Last updated: 28 March 2022


Lesley Sim

Co-founder of Newsletter Glue

Copy the growth strategy used by Sam Parr and The Bachelor

What common strategy does a top business newsletter and long-running reality TV show have?

Once they find the winning formula, they replicate it with multiple spin-offs that grow the main brand. That’s how The Hustle and The Bachelor keep growing, reaching new markets and audiences.

Hustlin’ like The Hustle

Screenshot of The Hustle's landing page

Speaking to Rob Walling from Startups for the Rest of Us, Sam Parr suggests a great way to grow The Hustle is by creating multiple newsletters using the same formula that worked so well for his first.

He explains, “…you have one major list that has 3 million people and then you have a handful of smaller lists that are in similar but different targets. Collectively your list should be like 5 million people.”

From here, he believes there’s “clearly a path to 100 million in revenue, I think, with these styles of businesses.”

To illustrate just how to achieve this, he explains that “In order to build a $100 million dollar business… you can easily get to $40 or 50 million a year in sales, through advertising sales. The way to do that, he says, is to charge around $35 to $40 per 1,000 sends.” 

That, Sam says, will get you to around $50 million in revenue. Then, you add a subscription service, which they did: Trends.co. When it was sold, Sam states that it was going to “do close to 8 figures in revenue. And so that, if you just did Trends, but for different niches, that can get you to another $30 or 40 million in subscription revenue.” He then added their events, which he himself admits were ”thrown together”, could themselves have got to another 10 million in revenue.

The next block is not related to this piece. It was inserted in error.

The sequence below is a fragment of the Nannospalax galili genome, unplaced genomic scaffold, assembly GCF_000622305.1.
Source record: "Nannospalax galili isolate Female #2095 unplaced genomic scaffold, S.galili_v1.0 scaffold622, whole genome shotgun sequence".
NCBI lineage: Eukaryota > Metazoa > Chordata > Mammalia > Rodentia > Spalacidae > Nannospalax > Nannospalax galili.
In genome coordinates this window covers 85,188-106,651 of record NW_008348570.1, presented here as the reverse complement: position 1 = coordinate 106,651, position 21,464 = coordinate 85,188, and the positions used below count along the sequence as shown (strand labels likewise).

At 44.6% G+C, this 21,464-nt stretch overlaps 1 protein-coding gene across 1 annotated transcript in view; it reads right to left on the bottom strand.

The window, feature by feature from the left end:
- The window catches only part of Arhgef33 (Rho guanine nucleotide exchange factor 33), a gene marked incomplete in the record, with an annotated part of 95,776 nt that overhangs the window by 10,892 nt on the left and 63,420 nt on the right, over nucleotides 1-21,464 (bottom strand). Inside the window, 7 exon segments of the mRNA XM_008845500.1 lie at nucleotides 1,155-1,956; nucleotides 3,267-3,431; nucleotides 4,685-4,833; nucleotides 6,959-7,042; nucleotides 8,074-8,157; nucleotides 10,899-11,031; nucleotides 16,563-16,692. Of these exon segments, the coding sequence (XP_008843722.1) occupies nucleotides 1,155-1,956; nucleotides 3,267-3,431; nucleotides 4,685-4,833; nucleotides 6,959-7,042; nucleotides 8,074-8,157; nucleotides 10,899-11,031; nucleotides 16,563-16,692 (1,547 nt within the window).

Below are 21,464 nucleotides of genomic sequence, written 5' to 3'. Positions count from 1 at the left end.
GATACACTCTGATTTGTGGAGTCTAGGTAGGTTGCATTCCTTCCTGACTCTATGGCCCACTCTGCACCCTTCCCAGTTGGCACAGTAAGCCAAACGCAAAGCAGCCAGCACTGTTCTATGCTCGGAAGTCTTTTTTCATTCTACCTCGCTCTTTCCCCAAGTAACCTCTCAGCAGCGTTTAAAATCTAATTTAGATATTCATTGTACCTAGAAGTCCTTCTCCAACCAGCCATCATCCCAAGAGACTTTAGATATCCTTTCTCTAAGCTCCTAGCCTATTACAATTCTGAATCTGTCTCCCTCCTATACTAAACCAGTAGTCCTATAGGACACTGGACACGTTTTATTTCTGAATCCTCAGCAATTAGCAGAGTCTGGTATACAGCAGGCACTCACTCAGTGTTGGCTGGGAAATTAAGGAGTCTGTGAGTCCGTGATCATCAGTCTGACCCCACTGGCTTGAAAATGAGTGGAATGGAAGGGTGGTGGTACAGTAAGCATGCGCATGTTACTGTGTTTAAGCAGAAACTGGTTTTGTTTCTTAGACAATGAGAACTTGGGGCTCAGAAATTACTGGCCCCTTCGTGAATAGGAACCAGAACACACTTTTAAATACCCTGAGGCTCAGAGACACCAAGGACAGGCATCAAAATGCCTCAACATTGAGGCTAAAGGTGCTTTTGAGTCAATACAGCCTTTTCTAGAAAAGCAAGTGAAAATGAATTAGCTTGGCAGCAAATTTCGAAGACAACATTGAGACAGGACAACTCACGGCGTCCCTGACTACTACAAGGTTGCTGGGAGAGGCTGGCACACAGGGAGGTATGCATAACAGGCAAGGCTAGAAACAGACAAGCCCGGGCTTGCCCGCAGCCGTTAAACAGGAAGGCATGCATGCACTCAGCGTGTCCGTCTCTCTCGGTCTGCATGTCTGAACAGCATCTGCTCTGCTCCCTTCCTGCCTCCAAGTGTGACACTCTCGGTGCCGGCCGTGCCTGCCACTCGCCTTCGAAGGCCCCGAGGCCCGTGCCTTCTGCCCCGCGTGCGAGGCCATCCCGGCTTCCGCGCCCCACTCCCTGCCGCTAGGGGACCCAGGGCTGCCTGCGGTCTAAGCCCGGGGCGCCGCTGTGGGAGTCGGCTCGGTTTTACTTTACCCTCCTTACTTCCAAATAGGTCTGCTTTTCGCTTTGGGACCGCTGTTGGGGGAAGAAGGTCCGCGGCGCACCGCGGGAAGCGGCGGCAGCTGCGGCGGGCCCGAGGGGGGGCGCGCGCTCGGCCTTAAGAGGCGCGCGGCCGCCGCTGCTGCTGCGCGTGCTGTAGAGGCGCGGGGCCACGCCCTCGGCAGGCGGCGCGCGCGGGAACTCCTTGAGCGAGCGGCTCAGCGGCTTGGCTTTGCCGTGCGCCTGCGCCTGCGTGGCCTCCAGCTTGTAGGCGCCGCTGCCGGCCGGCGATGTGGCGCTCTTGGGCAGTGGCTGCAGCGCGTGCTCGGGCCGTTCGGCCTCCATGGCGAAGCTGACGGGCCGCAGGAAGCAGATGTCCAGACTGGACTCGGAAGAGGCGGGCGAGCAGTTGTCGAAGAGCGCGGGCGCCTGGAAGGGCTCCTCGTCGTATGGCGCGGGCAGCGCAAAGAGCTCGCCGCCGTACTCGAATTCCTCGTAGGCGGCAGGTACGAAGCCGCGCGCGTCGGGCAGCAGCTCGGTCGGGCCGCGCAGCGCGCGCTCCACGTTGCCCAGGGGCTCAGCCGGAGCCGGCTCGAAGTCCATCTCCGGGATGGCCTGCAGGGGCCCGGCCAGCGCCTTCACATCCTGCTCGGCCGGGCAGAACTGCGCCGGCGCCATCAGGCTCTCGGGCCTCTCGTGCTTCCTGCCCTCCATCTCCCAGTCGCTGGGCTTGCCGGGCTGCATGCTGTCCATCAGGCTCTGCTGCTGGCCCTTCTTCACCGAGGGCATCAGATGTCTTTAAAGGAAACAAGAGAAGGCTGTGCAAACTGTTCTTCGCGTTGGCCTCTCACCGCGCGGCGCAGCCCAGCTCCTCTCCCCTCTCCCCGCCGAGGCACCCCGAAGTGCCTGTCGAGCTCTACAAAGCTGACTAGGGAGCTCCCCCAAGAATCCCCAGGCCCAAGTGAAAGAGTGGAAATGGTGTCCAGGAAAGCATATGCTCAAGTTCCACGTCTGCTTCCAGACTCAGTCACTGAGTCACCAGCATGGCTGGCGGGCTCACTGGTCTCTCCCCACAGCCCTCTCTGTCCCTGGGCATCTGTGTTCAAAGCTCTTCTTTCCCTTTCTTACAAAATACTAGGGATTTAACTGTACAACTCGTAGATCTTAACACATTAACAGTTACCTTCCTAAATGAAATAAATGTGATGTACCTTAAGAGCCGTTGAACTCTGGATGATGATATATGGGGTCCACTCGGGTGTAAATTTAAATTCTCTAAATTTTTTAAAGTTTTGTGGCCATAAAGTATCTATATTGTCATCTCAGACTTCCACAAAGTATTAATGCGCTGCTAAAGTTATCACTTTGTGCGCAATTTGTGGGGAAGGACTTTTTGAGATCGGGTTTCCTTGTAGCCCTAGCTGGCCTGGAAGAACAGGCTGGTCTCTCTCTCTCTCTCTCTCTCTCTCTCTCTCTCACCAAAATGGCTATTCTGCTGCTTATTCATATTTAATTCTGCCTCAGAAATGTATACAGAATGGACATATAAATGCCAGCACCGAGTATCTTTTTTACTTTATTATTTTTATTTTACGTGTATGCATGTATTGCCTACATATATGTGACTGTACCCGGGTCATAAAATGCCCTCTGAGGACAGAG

5 million subscribers, $100 million revenue, easy right?

Well, not really… But let’s switch gears for a second and dive into the world of reality TV.

Bachelorette-ing your newsletter

A red rose on white surface

Reality TV uses this formula all the time. Once I point it out, you’ll start seeing it everywhere.

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For this post, we’re going to focus on The Bachelor. You know, the show that SO many people claim to hate, yet which keeps coming back season after season due to the massive number of people that tune in to watch every episode. Someone’s not being entirely honest…

The show is clearly a hit. They’ve found a winning formula that works for their viewers. However, at some point, they’ll run out of people who want to watch an eligible bachelor give roses to potential partners.

When that happens, they reach market saturation and their viewership numbers will slow, then decrease over time.

But, remember that formula trick? Yup! Instead of putting all their eggs in one bachelor basket, they spun off an entirely new (but here’s the important part: similar and related, sharing a winning formula) series: The Bachelorette. 

Same setup, but with the gender roles reversed.

Now, they’ve opened up a whole new potential audience: not only those who may prefer watching just The Bachelorette on its own, but ALSO many of those already watching the original, The Bachelor. 

To take this even further, the New York Times (possible paywall) reports The Bachelor now has 37 versions of the show across the world!

How’s that for replicating a formula that works?

Now, let’s head back to the world of newsletters and see some examples from there:

3 newsletter empires that became multi-million-dollar companies by replicating their formula

Unfortunately, since Sam was just talking on a podcast about what he would do in theory, and since The Hustle sold to Hubspot and he’s no longer CEO, we might never get to see his Hustle growth strategy implemented.

Fortunately, we’ve found other newsletter publishers who have built multi-million-dollar businesses using similar strategies. These include:

Morning Brew

A screen grab of the Morning Brew newsletter

Morning Brew is a very well-known business newsletter, and its parent company was valued at approximately $75m when the Insider group acquired a majority stake back in 2020. The company reportedly generated $20m in revenues in 2020. Morning Brew was their first newsletter and it did REALLY well, but they replicated their formula and added multiple newsletters sent out to a claimed combined readership of 3.5m as of 2021. Titles of these newsletters include not just Morning Brew, but also: